Lewes History Group: Bulletin 22, (12 May 2012)

1.   Next Meeting on Monday 14 May 2012:  ‘Lewes Clockmakers and their Clocks’
2.   Research Group meeting, Monday 23 May 2012: Lewes street histories
Windover Crescent
4.   William Hooker of Lewes, clockmaker
Bryan Hart’s story: Evacuated to Lewes. Chapter 2, Castle Banks
A Spritsail Barge at the Southerham Cement Works
Wallands Park


1.   Monday 14 May 2012, 7.30 p.m. at the King’s Church building (main hall)
Marion Smith & Bill Bruce: ‘Lewes Clockmakers and their Clocks’

Marion Smith, one of our members, has been researching the remarkable number of clockmakers based in Lewes, while Bill Bruce is an expert on the clocks and watches they produced. Many people will be familiar with Bill Bruce’s specialist shop selling antique clocks on North Street, just opposite the top of East Street – one of the most fascinating independent shops in the town.

2.   Monday 21 May 2012, 7.30 p.m. at the King’s Church building (meeting room)
Research Group meeting on ‘Lewes Streets’

Lewes History Group members have the opportunity to contribute to a ‘Lewes Streets’ section of the BBC-sponsored Lewes History Day, to be held in late June, and this will also be a theme for one of our autumn meetings. If you are one of the people interested in studying a specific part of Lewes, please try to attend this meeting.

3.   Windover Crescent


This Raphael Tuck postcard showing Windover Crescent, on the Neville Estate, was offered for sale on ebay in February 2011. The postmark is illegible, but the card carries stamps to the value of 2d from the reign of King George VI. Note the absence of cars.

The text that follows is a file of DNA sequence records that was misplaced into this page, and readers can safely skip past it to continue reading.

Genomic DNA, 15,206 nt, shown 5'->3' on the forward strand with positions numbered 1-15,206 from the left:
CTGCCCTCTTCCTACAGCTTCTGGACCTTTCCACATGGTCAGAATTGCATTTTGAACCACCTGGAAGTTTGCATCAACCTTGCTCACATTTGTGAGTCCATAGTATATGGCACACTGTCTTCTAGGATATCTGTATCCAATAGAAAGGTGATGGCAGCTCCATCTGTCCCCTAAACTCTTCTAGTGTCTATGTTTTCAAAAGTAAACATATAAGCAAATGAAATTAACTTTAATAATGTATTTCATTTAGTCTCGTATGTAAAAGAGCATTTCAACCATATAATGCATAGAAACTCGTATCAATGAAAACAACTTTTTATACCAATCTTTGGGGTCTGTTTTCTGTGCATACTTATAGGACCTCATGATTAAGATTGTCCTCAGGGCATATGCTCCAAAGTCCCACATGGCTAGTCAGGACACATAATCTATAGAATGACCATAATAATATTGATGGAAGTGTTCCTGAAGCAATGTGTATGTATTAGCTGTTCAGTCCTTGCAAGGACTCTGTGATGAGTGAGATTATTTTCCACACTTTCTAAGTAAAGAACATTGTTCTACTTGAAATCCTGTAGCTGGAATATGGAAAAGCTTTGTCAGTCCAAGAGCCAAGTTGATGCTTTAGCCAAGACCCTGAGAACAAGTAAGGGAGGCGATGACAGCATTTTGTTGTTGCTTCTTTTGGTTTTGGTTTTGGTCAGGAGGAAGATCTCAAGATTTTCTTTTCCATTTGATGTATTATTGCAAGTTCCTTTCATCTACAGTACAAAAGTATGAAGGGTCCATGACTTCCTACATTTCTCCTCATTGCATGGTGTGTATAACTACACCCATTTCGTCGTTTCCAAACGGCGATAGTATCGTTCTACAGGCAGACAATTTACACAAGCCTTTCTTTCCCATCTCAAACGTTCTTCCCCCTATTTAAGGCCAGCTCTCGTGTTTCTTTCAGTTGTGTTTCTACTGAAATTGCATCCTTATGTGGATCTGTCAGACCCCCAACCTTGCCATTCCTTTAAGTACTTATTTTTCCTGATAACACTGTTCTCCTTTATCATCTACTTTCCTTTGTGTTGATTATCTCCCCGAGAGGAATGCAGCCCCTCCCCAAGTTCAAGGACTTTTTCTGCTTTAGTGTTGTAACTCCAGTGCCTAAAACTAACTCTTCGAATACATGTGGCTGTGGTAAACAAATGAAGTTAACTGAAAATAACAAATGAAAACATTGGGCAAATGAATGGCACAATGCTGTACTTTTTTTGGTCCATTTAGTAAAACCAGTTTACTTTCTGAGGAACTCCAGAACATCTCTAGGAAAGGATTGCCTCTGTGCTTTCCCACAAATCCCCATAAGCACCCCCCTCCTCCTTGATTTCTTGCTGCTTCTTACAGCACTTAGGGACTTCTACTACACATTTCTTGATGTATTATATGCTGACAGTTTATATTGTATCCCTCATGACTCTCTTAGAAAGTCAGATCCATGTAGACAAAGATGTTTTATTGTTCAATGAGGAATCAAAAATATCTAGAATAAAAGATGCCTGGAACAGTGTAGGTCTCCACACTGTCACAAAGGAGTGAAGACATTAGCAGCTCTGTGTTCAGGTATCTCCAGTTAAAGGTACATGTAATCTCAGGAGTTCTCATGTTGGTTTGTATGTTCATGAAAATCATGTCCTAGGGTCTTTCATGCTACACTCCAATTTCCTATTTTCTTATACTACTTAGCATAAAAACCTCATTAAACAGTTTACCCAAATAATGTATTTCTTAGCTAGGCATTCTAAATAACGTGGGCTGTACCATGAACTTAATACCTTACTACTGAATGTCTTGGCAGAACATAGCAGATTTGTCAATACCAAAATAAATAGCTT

4.  William Hooker of Lewes, clockmaker

The clock movement below (left) by William Hooker of Lewes (clockmaker 1803-1832) was advertised for sale on ebay in April 2012. It was described as an 8-day long case clock movement, with a dial, featuring Britannia, painted by Walker & Hughes of Birmingham. Another, rather grander-looking, clock by him is shown to the right, and an 1820 clock with a plainer case below. There is a 30 hr longcase clock by him in the British Museum collection. The Museum catalogue gives his address as Cliffe High Street.

5. Bryan Hart’s story: Evacuated to Lewes. Chapter 2, Castle Banks
Miss Hunter lived in an old terrace house at the bottom of Castle Banks. Nearby, on White Hill, was a small grocer’s shop and just around the corner in Mount Pleasant was a stonemason’s yard where headstones for graves were made. The house was built on three levels. Care was needed on entering it, particularly in the dark, because there was a flight of stairs just behind the front door that fell away steeply to the floor below. At the bottom of the stairs, on the right, was a small kitchen. There, in the stillness of the evening by the light of an oil-lamp, we would munch our supper biscuits and sip cocoa before going to bed, two flights up, by the light of a candle. The shadows cast by the lamp and the flickering of the candle flame produced an unfamiliar air of mystery. In our house in Croydon gas mantles had been replaced by electric light bulbs for lighting in 1935. Opposite the kitchen, on the other side of the stairs, a short passage led to an outside lavatory which had to be flushed using a bucket of water.

Miss Hunter was a dumpy, middle-aged lady with spectacles and a pudding-basin haircut. Claiming to have been a nurse in the Great War of 1914-1918, she was good-natured but inclined to be strict. We were made to understand that if any one of us was careless enough to fall over and cut his knee while playing outside, then he would have one sausage less on his dinner plate that day. She was also a trifle eccentric. If she was riding her bicycle and it started to rain she would still unfurl her umbrella as she careered along.